Sun | Sep 23, 2018

Junior Dowie passes on ... lense of the former chief photographer closes

Published:Thursday | February 18, 2016 | 12:00 AM
Prince Charles, the Prince of Wales, put this rasta cap on backwards, but the flashing lens of Dowie beat him to the challenge and caught him before he was able to remove it.
This time he got the goalkeeper in flight in a match between Clarendon College and Wolmer's Boys in the Olivier Shield Final at Woodside on December 3, 1994.
The partial eclipse of the sun was visible in Jamaica on Thursday, July 11, 1991, and was caught by Chief Photographer Junior Dowie shooting through a Kikon 600 zoom lens at 1,000th of a second with an F22 aperture. The shots of the partial eclipse were taken between 2:30 and 3 p.m. from the roof garden of The Gleaner building at North Street.
From left, Prime Minister Edward Seaga, Lady Glasspole, and Governor General Sir Florizel Glasspole welcome Her Majesty, Queen Elizabeth and Duke of Edinburgh, HRH Prince Philip after the royal couple alighted from the Royal Airforce plane at the Norman Manley International Airport.
‘Thundering Hooves’, taken in 1963, won the Enclycopaedia Brittanica Bronze Medal for British and Commonwealth photographers in 1963. It was also used in exhibitions in London, Australia, New Zealand, and South Africa and was selected among the greatest 100 photographs taken in the last decade for exhibitions in Munich and Germany.
Longtime Gleaner photographer Junior Dowie shows off one of his iconic shots, a candid picture of Prince Charles during a visit to Trench Town.

Veteran Gleaner photographer Junior Dowie passed away yesterday at the University Hospital of the West Indies, where he had been ailing for about a month.

His daughter, Donna Dowie, said that he had been ill for a while. Dowie was 82. He spent the majority of his 60-plus-year career at The Gleaner. His death comes less than two weeks after that of fellow veteran photographer Ray Chen.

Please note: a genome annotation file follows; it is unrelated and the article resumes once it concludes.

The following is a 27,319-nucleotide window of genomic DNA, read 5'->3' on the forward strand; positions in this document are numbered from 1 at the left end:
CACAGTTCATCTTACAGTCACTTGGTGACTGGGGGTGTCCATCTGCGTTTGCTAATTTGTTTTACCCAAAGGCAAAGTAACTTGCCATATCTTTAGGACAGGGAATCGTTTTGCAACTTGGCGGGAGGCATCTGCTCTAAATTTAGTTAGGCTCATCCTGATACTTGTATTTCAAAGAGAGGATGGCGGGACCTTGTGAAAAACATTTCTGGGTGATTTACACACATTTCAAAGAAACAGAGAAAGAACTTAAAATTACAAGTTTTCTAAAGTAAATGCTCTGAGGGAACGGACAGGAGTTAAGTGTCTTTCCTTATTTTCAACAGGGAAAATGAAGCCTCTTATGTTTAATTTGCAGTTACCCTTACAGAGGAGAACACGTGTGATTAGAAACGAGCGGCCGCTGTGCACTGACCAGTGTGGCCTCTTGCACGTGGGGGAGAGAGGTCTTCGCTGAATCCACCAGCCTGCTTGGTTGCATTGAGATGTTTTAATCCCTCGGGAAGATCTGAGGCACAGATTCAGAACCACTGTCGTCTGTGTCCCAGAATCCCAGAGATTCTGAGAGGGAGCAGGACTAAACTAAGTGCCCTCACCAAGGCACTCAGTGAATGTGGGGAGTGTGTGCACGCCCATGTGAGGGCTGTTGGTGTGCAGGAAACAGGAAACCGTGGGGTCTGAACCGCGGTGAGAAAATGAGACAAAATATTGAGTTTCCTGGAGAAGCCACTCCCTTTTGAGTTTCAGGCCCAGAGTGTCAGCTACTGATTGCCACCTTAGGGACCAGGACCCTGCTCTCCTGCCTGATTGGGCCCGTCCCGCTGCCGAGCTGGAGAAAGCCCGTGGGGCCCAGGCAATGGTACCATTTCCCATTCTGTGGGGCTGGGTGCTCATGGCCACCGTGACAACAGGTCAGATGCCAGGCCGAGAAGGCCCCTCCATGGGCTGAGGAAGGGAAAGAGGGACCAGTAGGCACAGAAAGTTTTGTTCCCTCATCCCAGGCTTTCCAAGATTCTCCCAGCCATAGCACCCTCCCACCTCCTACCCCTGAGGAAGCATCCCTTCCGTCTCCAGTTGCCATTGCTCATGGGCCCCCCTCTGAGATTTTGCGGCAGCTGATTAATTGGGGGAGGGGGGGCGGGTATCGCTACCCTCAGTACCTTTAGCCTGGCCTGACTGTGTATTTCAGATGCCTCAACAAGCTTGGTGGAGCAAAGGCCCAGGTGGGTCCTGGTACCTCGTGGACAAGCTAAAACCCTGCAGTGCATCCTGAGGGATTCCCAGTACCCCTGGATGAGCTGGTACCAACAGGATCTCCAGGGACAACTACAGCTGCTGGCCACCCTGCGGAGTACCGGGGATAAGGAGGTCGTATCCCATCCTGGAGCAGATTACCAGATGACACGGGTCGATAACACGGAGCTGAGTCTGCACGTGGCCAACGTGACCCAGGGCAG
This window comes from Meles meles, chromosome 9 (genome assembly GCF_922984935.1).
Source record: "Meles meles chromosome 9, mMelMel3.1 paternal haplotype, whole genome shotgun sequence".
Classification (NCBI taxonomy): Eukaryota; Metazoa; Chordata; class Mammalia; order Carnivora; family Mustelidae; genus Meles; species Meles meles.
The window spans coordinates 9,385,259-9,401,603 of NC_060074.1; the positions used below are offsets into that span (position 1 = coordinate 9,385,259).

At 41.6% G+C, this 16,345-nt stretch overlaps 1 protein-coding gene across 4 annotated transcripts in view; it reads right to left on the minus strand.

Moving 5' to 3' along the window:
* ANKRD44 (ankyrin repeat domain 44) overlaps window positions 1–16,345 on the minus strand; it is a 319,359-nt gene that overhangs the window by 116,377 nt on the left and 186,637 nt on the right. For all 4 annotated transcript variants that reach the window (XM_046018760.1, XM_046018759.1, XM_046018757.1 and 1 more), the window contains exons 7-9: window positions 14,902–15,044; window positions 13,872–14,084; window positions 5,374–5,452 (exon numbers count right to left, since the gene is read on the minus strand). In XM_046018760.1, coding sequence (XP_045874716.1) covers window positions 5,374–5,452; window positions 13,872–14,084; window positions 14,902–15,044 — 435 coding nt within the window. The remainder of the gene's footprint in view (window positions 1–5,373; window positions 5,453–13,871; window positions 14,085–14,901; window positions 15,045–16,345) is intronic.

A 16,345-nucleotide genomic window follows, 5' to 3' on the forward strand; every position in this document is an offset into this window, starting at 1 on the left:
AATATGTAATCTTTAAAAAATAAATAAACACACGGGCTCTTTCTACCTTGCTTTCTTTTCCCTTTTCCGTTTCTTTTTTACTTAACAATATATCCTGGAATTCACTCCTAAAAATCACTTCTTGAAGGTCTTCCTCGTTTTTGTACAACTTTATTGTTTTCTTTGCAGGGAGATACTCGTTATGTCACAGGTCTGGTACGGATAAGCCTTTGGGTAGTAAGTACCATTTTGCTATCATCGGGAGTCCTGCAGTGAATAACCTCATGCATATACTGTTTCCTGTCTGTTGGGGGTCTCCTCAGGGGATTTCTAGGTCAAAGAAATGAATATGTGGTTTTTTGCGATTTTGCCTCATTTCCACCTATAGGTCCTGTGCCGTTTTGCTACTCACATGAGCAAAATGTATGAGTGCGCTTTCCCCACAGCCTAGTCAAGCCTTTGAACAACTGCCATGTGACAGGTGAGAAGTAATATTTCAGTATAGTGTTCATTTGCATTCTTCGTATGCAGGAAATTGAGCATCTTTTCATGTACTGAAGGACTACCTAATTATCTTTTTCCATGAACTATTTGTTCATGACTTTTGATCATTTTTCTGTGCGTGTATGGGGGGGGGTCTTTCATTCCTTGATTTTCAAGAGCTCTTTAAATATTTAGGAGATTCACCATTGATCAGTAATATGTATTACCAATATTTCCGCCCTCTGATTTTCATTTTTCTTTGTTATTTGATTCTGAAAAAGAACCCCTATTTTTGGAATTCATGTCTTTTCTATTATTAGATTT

In an interview with The Gleaner last year, during The Gleaner's 180 years celebrations, Dowie looked back on his career. He presented photos from his vast catalogue, including numerous state visits to Jamaica by dignitaries such as Queen Elizabeth II, Martin Luther King Jr, Ronald Reagan, and Nelson Mandela.

Dowie was often lauded for his timing. One of the more famous instances was when Prince Charles, visiting Trench Town in 2008, tried on a 'Rasta cap' but put it on backwards. He didn't have it on for very long, but Dowie captured the moment perfectly.

"You have to have the camera ready, with everything set up," Dowie said in the interview. "You have to work out your exposure beforehand because anything can happen and you always look out for the unexpected."

He was also known for literally going to great heights and depths to get the perfect shot. He won an Encyclopaedia Britannica bronze medal for 'Thundering Hooves', a shot of thoroughbreds at Caymanas Park in full flight, where he lay flat on his stomach to get the right angle. Dowie even recounted sitting on his roof between 10 p.m. and 2 a.m. to catch five distinct stages of a lunar eclipse in 1991.

Dowie started his photography career as a darkroom technician at a popular studio in downtown Kingston, but soon, a vacancy came up at The Gleaner and Dowie took the opportunity.

"When my shift was over, I used to ask any one of the photographers going out, 'Can I come with you?'" he said. "And I would ask them questions, and they never hesitated to pass on their knowledge." He would even do 'small' assignments by himself. Dowie learnt at the feet of veterans such as Aston Rhoden, and when a photographer position became available, it was Rhoden who convinced then editor-in-chief Theodore Sealy to "give him a try". The rest is history.

Though he could photograph any scene or occasion, Dowie admitted he loved sports. He excelled in the area and the Press Association of Jamaica (PAJ) duly named the Sports Photography award in his honour. His shots have been featured across the globe in exhibitions after being selected numerous times in the British Press Pictures of the Year. Locally, he received a Musgrave Bronze Medal, a Veteran Journalist Award from the PAJ during its 40th anniversary celebrations, and a national honour, the Order of Distinction in 1992, conferred by then Governor General Sir Howard Cooke.

Dowie leaves behind five children, two grandchildren, and one great-grandchild.